'The labourer is, from the absence of any other means of subsisting himself and family, thrown upon the hire of land, and the land he must hire at any rate; the payment of the promised rent is an after consideration. He always offers such a rent as leaves him nothing of the produce for his own use but potatoes, his corn being entirely for his landlord's claim.'—_Rev. Mr. Hughes_, P. P., and _Parker_.

"_Leitrim_, F. 36 and 37.—'So great is the competition for small holdings, that, if a farm of five acres were vacant, I really believe that nine out of every ten men in the neighbourhood would bid for it if they thought they had the least chance of getting it: they would be prepared to outbid each other, _ad infinitum_, in order to get possession of the land. _The rent which the people themselves would deem moderate, would not in any case admit of their making use of any other food than potatoes_; there are even many instances in this barony where the occupier cannot feed himself and family off the land he holds. In his anxiety to grow as much oats (his only marketable produce) as will meet the various claims upon him, he devotes so small a space to the cultivation of potatoes, that he is obliged to take a portion of con-acre, and to pay for it by wages earned at a time when he would have been better employed on his own account.'—_Rev. T. Maguire_, P. P."

The land is subdivided into such small portions, that the labourer has not sufficient to grow more than a very scanty provision for himself and family. The better individuals of the class manage to secrete some of its produce from the landlord, to do which it is of course necessary that they should not employ it on their land: but if land is offered to be let, persons will be found so eager for it as to make compliments to some one of the family of the landlord or of his agent.

The exactions of agents and sub-agents are the most frequent causes of suffering among the peasantry. These agents are a class peculiar to Ireland. They take a large extent of ground, which they let out in small portions to the real cultivator. They grant leases sometimes, but the tenant is still in their power, and they exact personal services, presents, bribes; and draw from the land as much as they can, without the least regard for its permanent welfare. That portion of the poor peasant's substance which escapes the tithes and tax of government is seized by the remorseless agents, and thus the wretched labourer can get but a miserable subsistence by the severest toil.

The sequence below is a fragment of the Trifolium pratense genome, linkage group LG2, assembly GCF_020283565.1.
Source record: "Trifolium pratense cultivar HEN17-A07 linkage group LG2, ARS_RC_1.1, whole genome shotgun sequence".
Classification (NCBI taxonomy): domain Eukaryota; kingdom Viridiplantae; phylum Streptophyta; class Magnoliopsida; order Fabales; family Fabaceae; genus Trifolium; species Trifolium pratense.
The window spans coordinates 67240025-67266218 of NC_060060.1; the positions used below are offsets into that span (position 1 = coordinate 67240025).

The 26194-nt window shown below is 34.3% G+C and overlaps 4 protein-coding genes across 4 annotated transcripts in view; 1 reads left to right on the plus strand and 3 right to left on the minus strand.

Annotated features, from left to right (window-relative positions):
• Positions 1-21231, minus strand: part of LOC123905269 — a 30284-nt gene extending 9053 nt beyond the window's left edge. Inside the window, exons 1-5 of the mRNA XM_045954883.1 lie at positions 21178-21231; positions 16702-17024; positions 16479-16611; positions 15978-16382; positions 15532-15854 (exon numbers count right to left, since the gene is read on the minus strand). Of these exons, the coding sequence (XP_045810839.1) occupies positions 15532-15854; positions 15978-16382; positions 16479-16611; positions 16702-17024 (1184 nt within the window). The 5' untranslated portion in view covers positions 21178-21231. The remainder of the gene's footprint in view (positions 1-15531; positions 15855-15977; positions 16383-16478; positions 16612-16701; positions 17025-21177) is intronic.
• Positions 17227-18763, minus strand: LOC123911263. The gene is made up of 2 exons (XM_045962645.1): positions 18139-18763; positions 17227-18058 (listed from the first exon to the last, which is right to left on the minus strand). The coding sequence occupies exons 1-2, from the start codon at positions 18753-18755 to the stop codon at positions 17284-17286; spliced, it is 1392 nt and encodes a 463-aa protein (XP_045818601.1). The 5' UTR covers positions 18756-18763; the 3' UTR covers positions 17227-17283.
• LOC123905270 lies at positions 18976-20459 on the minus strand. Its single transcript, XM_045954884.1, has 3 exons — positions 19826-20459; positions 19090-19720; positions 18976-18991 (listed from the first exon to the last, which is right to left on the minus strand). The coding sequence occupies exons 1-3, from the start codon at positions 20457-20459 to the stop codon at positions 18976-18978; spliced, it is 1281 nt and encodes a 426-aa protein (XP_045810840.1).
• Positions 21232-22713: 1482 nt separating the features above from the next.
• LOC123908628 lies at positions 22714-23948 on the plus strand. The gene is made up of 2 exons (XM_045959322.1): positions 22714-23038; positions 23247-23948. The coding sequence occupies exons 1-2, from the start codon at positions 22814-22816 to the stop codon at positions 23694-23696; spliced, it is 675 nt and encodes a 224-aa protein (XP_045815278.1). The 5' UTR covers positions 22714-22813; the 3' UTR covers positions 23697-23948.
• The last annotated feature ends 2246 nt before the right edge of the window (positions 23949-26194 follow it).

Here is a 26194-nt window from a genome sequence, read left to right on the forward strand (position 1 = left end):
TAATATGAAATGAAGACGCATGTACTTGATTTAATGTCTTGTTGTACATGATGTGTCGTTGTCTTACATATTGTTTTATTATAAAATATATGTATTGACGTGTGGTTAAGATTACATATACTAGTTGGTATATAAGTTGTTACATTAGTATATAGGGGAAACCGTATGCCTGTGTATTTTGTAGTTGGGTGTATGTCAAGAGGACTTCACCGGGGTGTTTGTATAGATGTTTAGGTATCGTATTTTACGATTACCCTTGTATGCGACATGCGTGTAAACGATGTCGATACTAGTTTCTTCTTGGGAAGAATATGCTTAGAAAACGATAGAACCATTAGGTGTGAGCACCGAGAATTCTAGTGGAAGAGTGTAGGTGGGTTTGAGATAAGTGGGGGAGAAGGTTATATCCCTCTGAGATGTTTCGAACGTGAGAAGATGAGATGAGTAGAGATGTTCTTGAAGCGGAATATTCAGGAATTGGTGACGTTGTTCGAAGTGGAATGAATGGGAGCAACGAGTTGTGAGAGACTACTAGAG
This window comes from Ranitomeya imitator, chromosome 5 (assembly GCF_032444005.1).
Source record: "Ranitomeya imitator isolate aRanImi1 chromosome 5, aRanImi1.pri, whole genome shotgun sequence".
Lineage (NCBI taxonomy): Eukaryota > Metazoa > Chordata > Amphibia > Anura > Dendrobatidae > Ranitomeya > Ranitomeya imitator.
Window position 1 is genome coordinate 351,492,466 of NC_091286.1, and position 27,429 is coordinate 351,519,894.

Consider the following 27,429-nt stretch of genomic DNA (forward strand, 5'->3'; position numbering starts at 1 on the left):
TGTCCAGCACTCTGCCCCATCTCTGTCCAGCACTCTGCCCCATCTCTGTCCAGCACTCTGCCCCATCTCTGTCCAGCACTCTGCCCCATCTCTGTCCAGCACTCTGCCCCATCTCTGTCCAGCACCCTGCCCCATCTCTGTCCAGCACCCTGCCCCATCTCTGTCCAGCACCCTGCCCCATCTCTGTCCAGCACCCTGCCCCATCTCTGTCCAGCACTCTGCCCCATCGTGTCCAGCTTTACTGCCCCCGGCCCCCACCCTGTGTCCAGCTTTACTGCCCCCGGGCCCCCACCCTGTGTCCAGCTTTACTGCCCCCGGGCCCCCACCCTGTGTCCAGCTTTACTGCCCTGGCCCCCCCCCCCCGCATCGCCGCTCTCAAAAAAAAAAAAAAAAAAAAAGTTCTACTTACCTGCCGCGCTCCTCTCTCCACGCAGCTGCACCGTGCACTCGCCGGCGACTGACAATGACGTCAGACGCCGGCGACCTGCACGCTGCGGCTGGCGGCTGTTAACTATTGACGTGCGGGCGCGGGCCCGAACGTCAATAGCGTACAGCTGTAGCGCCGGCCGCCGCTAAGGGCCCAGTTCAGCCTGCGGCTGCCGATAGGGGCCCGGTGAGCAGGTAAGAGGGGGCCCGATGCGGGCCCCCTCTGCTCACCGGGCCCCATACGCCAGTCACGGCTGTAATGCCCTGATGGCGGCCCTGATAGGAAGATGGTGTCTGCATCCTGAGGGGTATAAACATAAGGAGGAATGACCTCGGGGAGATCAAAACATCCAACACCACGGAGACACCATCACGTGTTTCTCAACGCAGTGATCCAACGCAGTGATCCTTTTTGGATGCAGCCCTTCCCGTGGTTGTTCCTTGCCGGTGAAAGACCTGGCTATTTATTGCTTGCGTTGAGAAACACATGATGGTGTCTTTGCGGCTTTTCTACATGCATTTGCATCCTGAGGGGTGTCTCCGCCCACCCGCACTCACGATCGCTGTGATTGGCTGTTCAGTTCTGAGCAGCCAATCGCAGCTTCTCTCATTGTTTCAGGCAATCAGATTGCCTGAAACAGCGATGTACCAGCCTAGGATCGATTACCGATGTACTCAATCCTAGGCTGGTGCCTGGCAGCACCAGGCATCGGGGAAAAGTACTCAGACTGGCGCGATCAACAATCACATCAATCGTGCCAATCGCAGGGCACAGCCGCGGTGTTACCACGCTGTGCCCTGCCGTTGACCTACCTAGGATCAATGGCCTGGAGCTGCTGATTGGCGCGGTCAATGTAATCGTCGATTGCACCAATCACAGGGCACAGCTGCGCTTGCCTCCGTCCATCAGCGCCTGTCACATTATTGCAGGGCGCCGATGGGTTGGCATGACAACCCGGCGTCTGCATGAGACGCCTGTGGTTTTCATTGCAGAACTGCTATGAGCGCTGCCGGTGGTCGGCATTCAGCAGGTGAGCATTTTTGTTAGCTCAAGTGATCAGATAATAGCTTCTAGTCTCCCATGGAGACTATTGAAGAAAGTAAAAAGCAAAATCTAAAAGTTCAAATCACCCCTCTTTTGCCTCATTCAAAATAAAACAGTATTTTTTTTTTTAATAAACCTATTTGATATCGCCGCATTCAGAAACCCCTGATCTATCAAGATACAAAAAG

In general the tenant takes land, promising to pay a "nominal rent," in other words, a rent he never can pay. This rent falls into arrear, and the landlord allows the arrear to accumulate against him, in the hope that if he should chance to have an extraordinary crop, or if he should obtain it from any unexpected source, the landlord may claim it for his arrears.

The report of Poor-Law Commissioners states that "Agricultural wages vary from 6_d._ to 1_s._ a day; that the average of the country in general is about 8½_d._; and that the earnings of the labourers, on an average of the whole class, are from 2_s._ to 2_s._ 6_d._ a week, or thereabout."

"Thus circumstanced, it is impossible for the able-bodied, in general, to provide against sickness or the temporary absence of employment, or against old age or the destitution of their widows and children in the contingent event of their own premature decease.

"A great portion of them are insufficiently provided at any time with the commonest necessaries of life. Their habitations are wretched hovels; several of a family sleep together upon straw or upon the bare ground, sometimes with a blanket, sometimes not even so much to cover them; their food commonly consists of dry potatoes, and with these they are at times so scantily supplied as to be obliged to stint themselves to one spare meal in the day. There are even instances of persons being driven by hunger to seek sustenance in wild herbs. They sometimes get a herring, or a little milk, but they never get meat, except at Christmas, Easter, and Shrovetide."

The peasant finds himself obliged to live upon the cheapest food, _potatoes_, and potatoes of the worst quality, because they yield most, and are consequently the cheapest. These potatoes are "little better than turnips." "Lumpers" is the name given to them. They are two degrees removed from those which come ordinarily to our tables, and which are termed "apples." Mr. Bicheno says, describing the three sorts of potatoes—apples, cups, and lumpers—